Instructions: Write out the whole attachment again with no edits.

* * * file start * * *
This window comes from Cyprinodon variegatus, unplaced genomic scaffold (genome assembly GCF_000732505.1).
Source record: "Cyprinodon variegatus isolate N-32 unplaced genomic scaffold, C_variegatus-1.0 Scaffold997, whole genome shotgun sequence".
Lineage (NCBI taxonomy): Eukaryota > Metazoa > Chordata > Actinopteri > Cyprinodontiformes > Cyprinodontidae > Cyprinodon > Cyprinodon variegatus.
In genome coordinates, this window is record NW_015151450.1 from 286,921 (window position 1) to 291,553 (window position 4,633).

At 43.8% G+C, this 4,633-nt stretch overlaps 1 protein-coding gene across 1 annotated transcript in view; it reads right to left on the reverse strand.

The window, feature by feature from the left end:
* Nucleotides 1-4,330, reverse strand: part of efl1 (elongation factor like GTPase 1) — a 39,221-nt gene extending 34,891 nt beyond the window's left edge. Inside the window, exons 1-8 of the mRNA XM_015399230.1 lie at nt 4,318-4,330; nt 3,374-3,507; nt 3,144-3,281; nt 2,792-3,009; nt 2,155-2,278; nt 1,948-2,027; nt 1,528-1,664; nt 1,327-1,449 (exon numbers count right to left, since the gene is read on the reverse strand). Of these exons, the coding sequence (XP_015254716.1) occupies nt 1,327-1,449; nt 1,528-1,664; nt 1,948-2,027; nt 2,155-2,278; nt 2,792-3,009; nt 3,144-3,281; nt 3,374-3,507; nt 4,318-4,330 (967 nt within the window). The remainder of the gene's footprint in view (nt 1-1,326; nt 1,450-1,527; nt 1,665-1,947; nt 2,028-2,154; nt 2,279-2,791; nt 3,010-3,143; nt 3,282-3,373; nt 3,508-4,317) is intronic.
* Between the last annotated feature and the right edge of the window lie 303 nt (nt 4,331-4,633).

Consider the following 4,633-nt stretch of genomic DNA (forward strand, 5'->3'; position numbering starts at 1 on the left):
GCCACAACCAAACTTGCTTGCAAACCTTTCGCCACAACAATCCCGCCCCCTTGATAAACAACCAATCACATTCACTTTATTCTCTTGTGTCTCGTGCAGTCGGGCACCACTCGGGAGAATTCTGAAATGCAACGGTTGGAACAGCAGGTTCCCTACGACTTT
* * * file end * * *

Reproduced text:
This window comes from Cyprinodon variegatus, unplaced genomic scaffold (genome assembly GCF_000732505.1).
Source record: "Cyprinodon variegatus isolate N-32 unplaced genomic scaffold, C_variegatus-1.0 Scaffold997, whole genome shotgun sequence".
Lineage (NCBI taxonomy): Eukaryota > Metazoa > Chordata > Actinopteri > Cyprinodontiformes > Cyprinodontidae > Cyprinodon > Cyprinodon variegatus.
In genome coordinates, this window is record NW_015151450.1 from 286,921 (window position 1) to 291,553 (window position 4,633).

At 43.8% G+C, this 4,633-nt stretch overlaps 1 protein-coding gene across 1 annotated transcript in view; it reads right to left on the reverse strand.

The window, feature by feature from the left end:
* Nucleotides 1-4,330, reverse strand: part of efl1 (elongation factor like GTPase 1) — a 39,221-nt gene extending 34,891 nt beyond the window's left edge. Inside the window, exons 1-8 of the mRNA XM_015399230.1 lie at nt 4,318-4,330; nt 3,374-3,507; nt 3,144-3,281; nt 2,792-3,009; nt 2,155-2,278; nt 1,948-2,027; nt 1,528-1,664; nt 1,327-1,449 (exon numbers count right to left, since the gene is read on the reverse strand). Of these exons, the coding sequence (XP_015254716.1) occupies nt 1,327-1,449; nt 1,528-1,664; nt 1,948-2,027; nt 2,155-2,278; nt 2,792-3,009; nt 3,144-3,281; nt 3,374-3,507; nt 4,318-4,330 (967 nt within the window). The remainder of the gene's footprint in view (nt 1-1,326; nt 1,450-1,527; nt 1,665-1,947; nt 2,028-2,154; nt 2,279-2,791; nt 3,010-3,143; nt 3,282-3,373; nt 3,508-4,317) is intronic.
* Between the last annotated feature and the right edge of the window lie 303 nt (nt 4,331-4,633).

Consider the following 4,633-nt stretch of genomic DNA (forward strand, 5'->3'; position numbering starts at 1 on the left):
GCCACAACCAAACTTGCTTGCAAACCTTTCGCCACAACAATCCCGCCCCCTTGATAAACAACCAATCACATTCACTTTATTCTCTTGTGTCTCGTGCAGTCGGGCACCACTCGGGAGAATTCTGAAATGCAACGGTTGGAACAGCAGGTTCCCTACGACTTT